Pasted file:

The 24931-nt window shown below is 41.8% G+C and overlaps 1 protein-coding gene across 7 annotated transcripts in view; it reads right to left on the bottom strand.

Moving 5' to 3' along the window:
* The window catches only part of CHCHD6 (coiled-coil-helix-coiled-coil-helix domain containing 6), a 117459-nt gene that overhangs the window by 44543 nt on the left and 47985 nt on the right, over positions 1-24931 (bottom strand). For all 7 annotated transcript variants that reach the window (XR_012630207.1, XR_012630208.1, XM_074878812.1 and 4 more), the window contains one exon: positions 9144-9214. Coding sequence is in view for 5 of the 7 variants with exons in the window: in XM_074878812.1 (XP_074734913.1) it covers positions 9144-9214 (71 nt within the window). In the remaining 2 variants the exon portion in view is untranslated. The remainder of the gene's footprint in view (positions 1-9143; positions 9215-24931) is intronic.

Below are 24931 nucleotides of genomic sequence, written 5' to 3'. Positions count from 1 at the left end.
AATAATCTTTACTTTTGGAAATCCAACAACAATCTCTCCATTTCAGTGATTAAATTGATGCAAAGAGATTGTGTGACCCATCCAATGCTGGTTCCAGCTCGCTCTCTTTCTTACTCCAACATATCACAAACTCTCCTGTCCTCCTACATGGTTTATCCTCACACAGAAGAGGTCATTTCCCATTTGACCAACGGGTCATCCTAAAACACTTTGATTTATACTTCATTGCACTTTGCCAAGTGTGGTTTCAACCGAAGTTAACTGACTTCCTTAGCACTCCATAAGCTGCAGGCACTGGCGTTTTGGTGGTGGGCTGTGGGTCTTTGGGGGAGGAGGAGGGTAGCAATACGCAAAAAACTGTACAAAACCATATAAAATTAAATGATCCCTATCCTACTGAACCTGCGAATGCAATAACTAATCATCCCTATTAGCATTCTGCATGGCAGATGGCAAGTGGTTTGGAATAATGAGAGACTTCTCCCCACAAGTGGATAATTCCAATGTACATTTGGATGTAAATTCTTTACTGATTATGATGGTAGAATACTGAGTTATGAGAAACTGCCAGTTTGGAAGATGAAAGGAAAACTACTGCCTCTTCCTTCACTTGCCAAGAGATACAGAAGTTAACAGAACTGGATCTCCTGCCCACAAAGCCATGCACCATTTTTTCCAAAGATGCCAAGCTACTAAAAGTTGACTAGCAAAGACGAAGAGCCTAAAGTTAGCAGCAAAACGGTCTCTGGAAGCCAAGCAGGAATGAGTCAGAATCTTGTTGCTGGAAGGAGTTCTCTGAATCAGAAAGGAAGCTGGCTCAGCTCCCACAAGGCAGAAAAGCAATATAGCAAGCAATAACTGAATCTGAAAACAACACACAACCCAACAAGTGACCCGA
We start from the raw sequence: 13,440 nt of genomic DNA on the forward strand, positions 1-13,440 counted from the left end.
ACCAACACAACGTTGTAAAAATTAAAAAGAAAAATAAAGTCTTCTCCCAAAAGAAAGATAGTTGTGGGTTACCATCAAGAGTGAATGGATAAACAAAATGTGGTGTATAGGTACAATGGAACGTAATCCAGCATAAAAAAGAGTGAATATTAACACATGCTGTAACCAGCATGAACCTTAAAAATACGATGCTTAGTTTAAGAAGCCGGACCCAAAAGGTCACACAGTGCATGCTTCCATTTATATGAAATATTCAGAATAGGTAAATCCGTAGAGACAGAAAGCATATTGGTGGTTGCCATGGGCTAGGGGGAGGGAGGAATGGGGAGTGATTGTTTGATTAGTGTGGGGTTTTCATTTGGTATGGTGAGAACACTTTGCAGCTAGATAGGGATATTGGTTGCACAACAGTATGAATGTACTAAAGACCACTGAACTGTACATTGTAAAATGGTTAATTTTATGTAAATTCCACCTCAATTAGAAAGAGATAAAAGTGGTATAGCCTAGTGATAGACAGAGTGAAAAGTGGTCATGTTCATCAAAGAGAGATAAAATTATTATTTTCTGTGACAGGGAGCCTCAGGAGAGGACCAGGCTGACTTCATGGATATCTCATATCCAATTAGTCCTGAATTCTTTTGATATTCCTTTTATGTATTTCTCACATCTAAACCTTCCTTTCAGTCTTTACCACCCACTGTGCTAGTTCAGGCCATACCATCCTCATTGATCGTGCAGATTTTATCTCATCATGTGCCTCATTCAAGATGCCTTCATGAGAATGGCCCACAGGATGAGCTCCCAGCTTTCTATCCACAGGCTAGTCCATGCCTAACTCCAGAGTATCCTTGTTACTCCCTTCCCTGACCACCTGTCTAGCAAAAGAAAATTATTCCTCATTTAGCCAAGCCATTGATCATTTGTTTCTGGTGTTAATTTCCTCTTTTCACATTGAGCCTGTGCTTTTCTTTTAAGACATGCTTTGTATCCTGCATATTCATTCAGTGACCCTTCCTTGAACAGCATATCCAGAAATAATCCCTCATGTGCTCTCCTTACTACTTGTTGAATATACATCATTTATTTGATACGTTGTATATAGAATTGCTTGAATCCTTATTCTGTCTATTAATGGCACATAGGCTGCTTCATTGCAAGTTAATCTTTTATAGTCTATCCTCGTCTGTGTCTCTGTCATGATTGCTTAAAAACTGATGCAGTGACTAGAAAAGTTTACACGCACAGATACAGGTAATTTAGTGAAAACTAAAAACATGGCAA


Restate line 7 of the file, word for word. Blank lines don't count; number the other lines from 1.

ACCAACACAACGTTGTAAAAATTAAAAAGAAAAATAAAGTCTTCTCCCAAAAGAAAGATAGTTGTGGGTTACCATCAAGAGTGAATGGATAAACAAAATGTGGTGTATAGGTACAATGGAACGTAATCCAGCATAAAAAAGAGTGAATATTAACACATGCTGTAACCAGCATGAACCTTAAAAATACGATGCTTAGTTTAAGAAGCCGGACCCAAAAGGTCACACAGTGCATGCTTCCATTTATATGAAATATTCAGAATAGGTAAATCCGTAGAGACAGAAAGCATATTGGTGGTTGCCATGGGCTAGGGGGAGGGAGGAATGGGGAGTGATTGTTTGATTAGTGTGGGGTTTTCATTTGGTATGGTGAGAACACTTTGCAGCTAGATAGGGATATTGGTTGCACAACAGTATGAATGTACTAAAGACCACTGAACTGTACATTGTAAAATGGTTAATTTTATGTAAATTCCACCTCAATTAGAAAGAGATAAAAGTGGTATAGCCTAGTGATAGACAGAGTGAAAAGTGGTCATGTTCATCAAAGAGAGATAAAATTATTATTTTCTGTGACAGGGAGCCTCAGGAGAGGACCAGGCTGACTTCATGGATATCTCATATCCAATTAGTCCTGAATTCTTTTGATATTCCTTTTATGTATTTCTCACATCTAAACCTTCCTTTCAGTCTTTACCACCCACTGTGCTAGTTCAGGCCATACCATCCTCATTGATCGTGCAGATTTTATCTCATCATGTGCCTCATTCAAGATGCCTTCATGAGAATGGCCCACAGGATGAGCTCCCAGCTTTCTATCCACAGGCTAGTCCATGCCTAACTCCAGAGTATCCTTGTTACTCCCTTCCCTGACCACCTGTCTAGCAAAAGAAAATTATTCCTCATTTAGCCAAGCCATTGATCATTTGTTTCTGGTGTTAATTTCCTCTTTTCACATTGAGCCTGTGCTTTTCTTTTAAGACATGCTTTGTATCCTGCATATTCATTCAGTGACCCTTCCTTGAACAGCATATCCAGAAATAATCCCTCATGTGCTCTCCTTACTACTTGTTGAATATACATCATTTATTTGATACGTTGTATATAGAATTGCTTGAATCCTTATTCTGTCTATTAATGGCACATAGGCTGCTTCATTGCAAGTTAATCTTTTATAGTCTATCCTCGTCTGTGTCTCTGTCATGATTGCTTAAAAACTGATGCAGTGACTAGAAAAGTTTACACGCACAGATACAGGTAATTTAGTGAAAACTAAAAACATGGCAA